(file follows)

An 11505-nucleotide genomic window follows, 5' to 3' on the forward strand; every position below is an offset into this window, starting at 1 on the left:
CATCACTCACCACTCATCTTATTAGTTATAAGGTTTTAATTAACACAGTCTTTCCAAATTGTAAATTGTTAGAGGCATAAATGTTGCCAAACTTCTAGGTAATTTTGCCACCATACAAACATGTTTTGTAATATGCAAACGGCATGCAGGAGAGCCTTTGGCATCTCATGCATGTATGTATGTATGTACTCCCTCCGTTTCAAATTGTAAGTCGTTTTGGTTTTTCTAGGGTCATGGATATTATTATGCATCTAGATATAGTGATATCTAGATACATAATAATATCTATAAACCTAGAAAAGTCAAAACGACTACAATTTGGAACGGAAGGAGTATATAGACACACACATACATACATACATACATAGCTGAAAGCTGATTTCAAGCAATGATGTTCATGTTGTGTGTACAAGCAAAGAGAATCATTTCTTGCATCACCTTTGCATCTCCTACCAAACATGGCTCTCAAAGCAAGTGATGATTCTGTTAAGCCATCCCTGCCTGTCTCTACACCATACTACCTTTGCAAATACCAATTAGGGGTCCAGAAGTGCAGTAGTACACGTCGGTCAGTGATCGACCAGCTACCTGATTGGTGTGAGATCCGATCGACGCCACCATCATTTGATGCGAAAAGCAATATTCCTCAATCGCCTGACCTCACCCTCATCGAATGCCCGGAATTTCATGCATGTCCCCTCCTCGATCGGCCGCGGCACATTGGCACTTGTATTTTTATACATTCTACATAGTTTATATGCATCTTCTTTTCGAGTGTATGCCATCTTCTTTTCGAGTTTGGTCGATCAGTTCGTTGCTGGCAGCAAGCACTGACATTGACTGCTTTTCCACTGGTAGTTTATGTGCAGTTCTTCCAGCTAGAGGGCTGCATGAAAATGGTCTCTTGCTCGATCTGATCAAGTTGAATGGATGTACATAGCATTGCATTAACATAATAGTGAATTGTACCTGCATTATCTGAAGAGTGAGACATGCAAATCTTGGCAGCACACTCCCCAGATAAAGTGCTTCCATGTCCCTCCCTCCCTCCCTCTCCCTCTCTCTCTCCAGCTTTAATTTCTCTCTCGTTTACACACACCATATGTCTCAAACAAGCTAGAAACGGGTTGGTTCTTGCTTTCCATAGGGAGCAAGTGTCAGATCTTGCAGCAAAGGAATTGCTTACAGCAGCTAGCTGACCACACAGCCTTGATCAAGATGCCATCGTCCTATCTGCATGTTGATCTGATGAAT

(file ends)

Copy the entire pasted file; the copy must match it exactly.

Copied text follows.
An 11505-nucleotide genomic window follows, 5' to 3' on the forward strand; every position below is an offset into this window, starting at 1 on the left:
CATCACTCACCACTCATCTTATTAGTTATAAGGTTTTAATTAACACAGTCTTTCCAAATTGTAAATTGTTAGAGGCATAAATGTTGCCAAACTTCTAGGTAATTTTGCCACCATACAAACATGTTTTGTAATATGCAAACGGCATGCAGGAGAGCCTTTGGCATCTCATGCATGTATGTATGTATGTACTCCCTCCGTTTCAAATTGTAAGTCGTTTTGGTTTTTCTAGGGTCATGGATATTATTATGCATCTAGATATAGTGATATCTAGATACATAATAATATCTATAAACCTAGAAAAGTCAAAACGACTACAATTTGGAACGGAAGGAGTATATAGACACACACATACATACATACATACATAGCTGAAAGCTGATTTCAAGCAATGATGTTCATGTTGTGTGTACAAGCAAAGAGAATCATTTCTTGCATCACCTTTGCATCTCCTACCAAACATGGCTCTCAAAGCAAGTGATGATTCTGTTAAGCCATCCCTGCCTGTCTCTACACCATACTACCTTTGCAAATACCAATTAGGGGTCCAGAAGTGCAGTAGTACACGTCGGTCAGTGATCGACCAGCTACCTGATTGGTGTGAGATCCGATCGACGCCACCATCATTTGATGCGAAAAGCAATATTCCTCAATCGCCTGACCTCACCCTCATCGAATGCCCGGAATTTCATGCATGTCCCCTCCTCGATCGGCCGCGGCACATTGGCACTTGTATTTTTATACATTCTACATAGTTTATATGCATCTTCTTTTCGAGTGTATGCCATCTTCTTTTCGAGTTTGGTCGATCAGTTCGTTGCTGGCAGCAAGCACTGACATTGACTGCTTTTCCACTGGTAGTTTATGTGCAGTTCTTCCAGCTAGAGGGCTGCATGAAAATGGTCTCTTGCTCGATCTGATCAAGTTGAATGGATGTACATAGCATTGCATTAACATAATAGTGAATTGTACCTGCATTATCTGAAGAGTGAGACATGCAAATCTTGGCAGCACACTCCCCAGATAAAGTGCTTCCATGTCCCTCCCTCCCTCCCTCTCCCTCTCTCTCTCCAGCTTTAATTTCTCTCTCGTTTACACACACCATATGTCTCAAACAAGCTAGAAACGGGTTGGTTCTTGCTTTCCATAGGGAGCAAGTGTCAGATCTTGCAGCAAAGGAATTGCTTACAGCAGCTAGCTGACCACACAGCCTTGATCAAGATGCCATCGTCCTATCTGCATGTTGATCTGATGAAT